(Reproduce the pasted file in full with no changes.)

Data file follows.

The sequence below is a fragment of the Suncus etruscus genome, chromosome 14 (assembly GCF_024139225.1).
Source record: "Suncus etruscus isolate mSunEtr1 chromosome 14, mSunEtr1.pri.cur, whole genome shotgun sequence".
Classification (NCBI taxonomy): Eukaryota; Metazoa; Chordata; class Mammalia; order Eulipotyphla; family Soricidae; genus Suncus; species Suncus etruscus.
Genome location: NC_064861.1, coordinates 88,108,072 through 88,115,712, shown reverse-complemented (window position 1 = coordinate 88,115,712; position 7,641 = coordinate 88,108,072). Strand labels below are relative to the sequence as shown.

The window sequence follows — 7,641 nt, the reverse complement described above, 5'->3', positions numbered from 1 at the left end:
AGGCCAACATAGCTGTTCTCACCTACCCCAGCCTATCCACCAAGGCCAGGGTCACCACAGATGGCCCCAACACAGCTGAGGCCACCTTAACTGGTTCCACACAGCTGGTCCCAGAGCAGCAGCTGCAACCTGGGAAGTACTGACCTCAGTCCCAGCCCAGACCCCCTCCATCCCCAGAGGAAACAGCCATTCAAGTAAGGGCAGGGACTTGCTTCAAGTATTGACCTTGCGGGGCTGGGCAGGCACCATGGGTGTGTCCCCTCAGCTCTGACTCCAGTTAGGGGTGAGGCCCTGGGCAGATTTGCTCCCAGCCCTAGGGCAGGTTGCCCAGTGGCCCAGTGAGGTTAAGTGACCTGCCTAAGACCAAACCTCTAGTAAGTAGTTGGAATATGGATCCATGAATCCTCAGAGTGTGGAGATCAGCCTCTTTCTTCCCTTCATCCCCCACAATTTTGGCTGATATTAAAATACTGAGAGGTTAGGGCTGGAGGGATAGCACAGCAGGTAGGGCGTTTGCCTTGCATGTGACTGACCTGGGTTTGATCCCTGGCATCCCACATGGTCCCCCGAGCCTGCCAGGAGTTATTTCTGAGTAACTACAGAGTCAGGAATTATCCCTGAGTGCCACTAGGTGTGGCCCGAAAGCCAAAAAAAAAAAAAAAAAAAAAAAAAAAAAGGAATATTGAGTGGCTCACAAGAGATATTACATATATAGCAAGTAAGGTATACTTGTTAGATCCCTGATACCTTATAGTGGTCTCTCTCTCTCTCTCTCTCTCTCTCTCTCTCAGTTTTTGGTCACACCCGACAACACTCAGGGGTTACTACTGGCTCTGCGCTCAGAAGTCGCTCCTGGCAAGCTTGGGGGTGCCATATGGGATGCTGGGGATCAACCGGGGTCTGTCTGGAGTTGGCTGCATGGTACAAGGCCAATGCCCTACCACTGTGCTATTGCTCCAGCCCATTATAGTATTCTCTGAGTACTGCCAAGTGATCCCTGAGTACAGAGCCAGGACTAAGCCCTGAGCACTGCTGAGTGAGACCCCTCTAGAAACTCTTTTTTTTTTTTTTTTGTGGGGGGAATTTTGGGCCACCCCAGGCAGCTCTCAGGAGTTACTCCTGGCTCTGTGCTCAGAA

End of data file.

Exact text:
The sequence below is a fragment of the Suncus etruscus genome, chromosome 14 (assembly GCF_024139225.1).
Source record: "Suncus etruscus isolate mSunEtr1 chromosome 14, mSunEtr1.pri.cur, whole genome shotgun sequence".
Classification (NCBI taxonomy): Eukaryota; Metazoa; Chordata; class Mammalia; order Eulipotyphla; family Soricidae; genus Suncus; species Suncus etruscus.
Genome location: NC_064861.1, coordinates 88,108,072 through 88,115,712, shown reverse-complemented (window position 1 = coordinate 88,115,712; position 7,641 = coordinate 88,108,072). Strand labels below are relative to the sequence as shown.

The window sequence follows — 7,641 nt, the reverse complement described above, 5'->3', positions numbered from 1 at the left end:
AGGCCAACATAGCTGTTCTCACCTACCCCAGCCTATCCACCAAGGCCAGGGTCACCACAGATGGCCCCAACACAGCTGAGGCCACCTTAACTGGTTCCACACAGCTGGTCCCAGAGCAGCAGCTGCAACCTGGGAAGTACTGACCTCAGTCCCAGCCCAGACCCCCTCCATCCCCAGAGGAAACAGCCATTCAAGTAAGGGCAGGGACTTGCTTCAAGTATTGACCTTGCGGGGCTGGGCAGGCACCATGGGTGTGTCCCCTCAGCTCTGACTCCAGTTAGGGGTGAGGCCCTGGGCAGATTTGCTCCCAGCCCTAGGGCAGGTTGCCCAGTGGCCCAGTGAGGTTAAGTGACCTGCCTAAGACCAAACCTCTAGTAAGTAGTTGGAATATGGATCCATGAATCCTCAGAGTGTGGAGATCAGCCTCTTTCTTCCCTTCATCCCCCACAATTTTGGCTGATATTAAAATACTGAGAGGTTAGGGCTGGAGGGATAGCACAGCAGGTAGGGCGTTTGCCTTGCATGTGACTGACCTGGGTTTGATCCCTGGCATCCCACATGGTCCCCCGAGCCTGCCAGGAGTTATTTCTGAGTAACTACAGAGTCAGGAATTATCCCTGAGTGCCACTAGGTGTGGCCCGAAAGCCAAAAAAAAAAAAAAAAAAAAAAAAAAAAAGGAATATTGAGTGGCTCACAAGAGATATTACATATATAGCAAGTAAGGTATACTTGTTAGATCCCTGATACCTTATAGTGGTCTCTCTCTCTCTCTCTCTCTCTCTCTCTCTCAGTTTTTGGTCACACCCGACAACACTCAGGGGTTACTACTGGCTCTGCGCTCAGAAGTCGCTCCTGGCAAGCTTGGGGGTGCCATATGGGATGCTGGGGATCAACCGGGGTCTGTCTGGAGTTGGCTGCATGGTACAAGGCCAATGCCCTACCACTGTGCTATTGCTCCAGCCCATTATAGTATTCTCTGAGTACTGCCAAGTGATCCCTGAGTACAGAGCCAGGACTAAGCCCTGAGCACTGCTGAGTGAGACCCCTCTAGAAACTCTTTTTTTTTTTTTTTTGTGGGGGGAATTTTGGGCCACCCCAGGCAGCTCTCAGGAGTTACTCCTGGCTCTGTGCTCAGAA